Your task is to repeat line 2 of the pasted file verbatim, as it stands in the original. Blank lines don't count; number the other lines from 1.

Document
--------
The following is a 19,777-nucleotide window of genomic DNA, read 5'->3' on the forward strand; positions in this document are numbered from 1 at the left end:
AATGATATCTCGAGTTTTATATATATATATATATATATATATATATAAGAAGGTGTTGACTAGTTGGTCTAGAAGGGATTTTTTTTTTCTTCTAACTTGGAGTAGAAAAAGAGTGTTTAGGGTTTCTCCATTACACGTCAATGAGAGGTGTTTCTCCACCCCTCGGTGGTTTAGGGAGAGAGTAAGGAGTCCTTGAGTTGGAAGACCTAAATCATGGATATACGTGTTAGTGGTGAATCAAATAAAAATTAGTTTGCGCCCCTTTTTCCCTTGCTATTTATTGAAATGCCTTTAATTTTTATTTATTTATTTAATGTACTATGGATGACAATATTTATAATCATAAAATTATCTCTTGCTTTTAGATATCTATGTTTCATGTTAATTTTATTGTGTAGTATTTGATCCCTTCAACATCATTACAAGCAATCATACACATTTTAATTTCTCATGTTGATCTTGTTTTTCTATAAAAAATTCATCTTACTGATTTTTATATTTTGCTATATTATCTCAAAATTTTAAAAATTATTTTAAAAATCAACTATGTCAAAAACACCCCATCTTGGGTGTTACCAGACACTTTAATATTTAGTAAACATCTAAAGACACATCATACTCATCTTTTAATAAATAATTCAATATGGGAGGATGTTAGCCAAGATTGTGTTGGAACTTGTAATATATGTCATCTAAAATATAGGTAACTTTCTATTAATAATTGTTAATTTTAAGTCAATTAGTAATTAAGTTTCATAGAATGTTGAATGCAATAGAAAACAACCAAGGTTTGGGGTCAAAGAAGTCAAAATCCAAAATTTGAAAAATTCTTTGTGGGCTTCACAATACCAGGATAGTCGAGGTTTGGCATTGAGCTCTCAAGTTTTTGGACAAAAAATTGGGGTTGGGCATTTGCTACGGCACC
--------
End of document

AATGATATCTCGAGTTTTATATATATATATATATATATATATATATAAGAAGGTGTTGACTAGTTGGTCTAGAAGGGATTTTTTTTTTCTTCTAACTTGGAGTAGAAAAAGAGTGTTTAGGGTTTCTCCATTACACGTCAATGAGAGGTGTTTCTCCACCCCTCGGTGGTTTAGGGAGAGAGTAAGGAGTCCTTGAGTTGGAAGACCTAAATCATGGATATACGTGTTAGTGGTGAATCAAATAAAAATTAGTTTGCGCCCCTTTTTCCCTTGCTATTTATTGAAATGCCTTTAATTTTTATTTATTTATTTAATGTACTATGGATGACAATATTTATAATCATAAAATTATCTCTTGCTTTTAGATATCTATGTTTCATGTTAATTTTATTGTGTAGTATTTGATCCCTTCAACATCATTACAAGCAATCATACACATTTTAATTTCTCATGTTGATCTTGTTTTTCTATAAAAAATTCATCTTACTGATTTTTATATTTTGCTATATTATCTCAAAATTTTAAAAATTATTTTAAAAATCAACTATGTCAAAAACACCCCATCTTGGGTGTTACCAGACACTTTAATATTTAGTAAACATCTAAAGACACATCATACTCATCTTTTAATAAATAATTCAATATGGGAGGATGTTAGCCAAGATTGTGTTGGAACTTGTAATATATGTCATCTAAAATATAGGTAACTTTCTATTAATAATTGTTAATTTTAAGTCAATTAGTAATTAAGTTTCATAGAATGTTGAATGCAATAGAAAACAACCAAGGTTTGGGGTCAAAGAAGTCAAAATCCAAAATTTGAAAAATTCTTTGTGGGCTTCACAATACCAGGATAGTCGAGGTTTGGCATTGAGCTCTCAAGTTTTTGGACAAAAAATTGGGGTTGGGCATTTGCTACGGCACC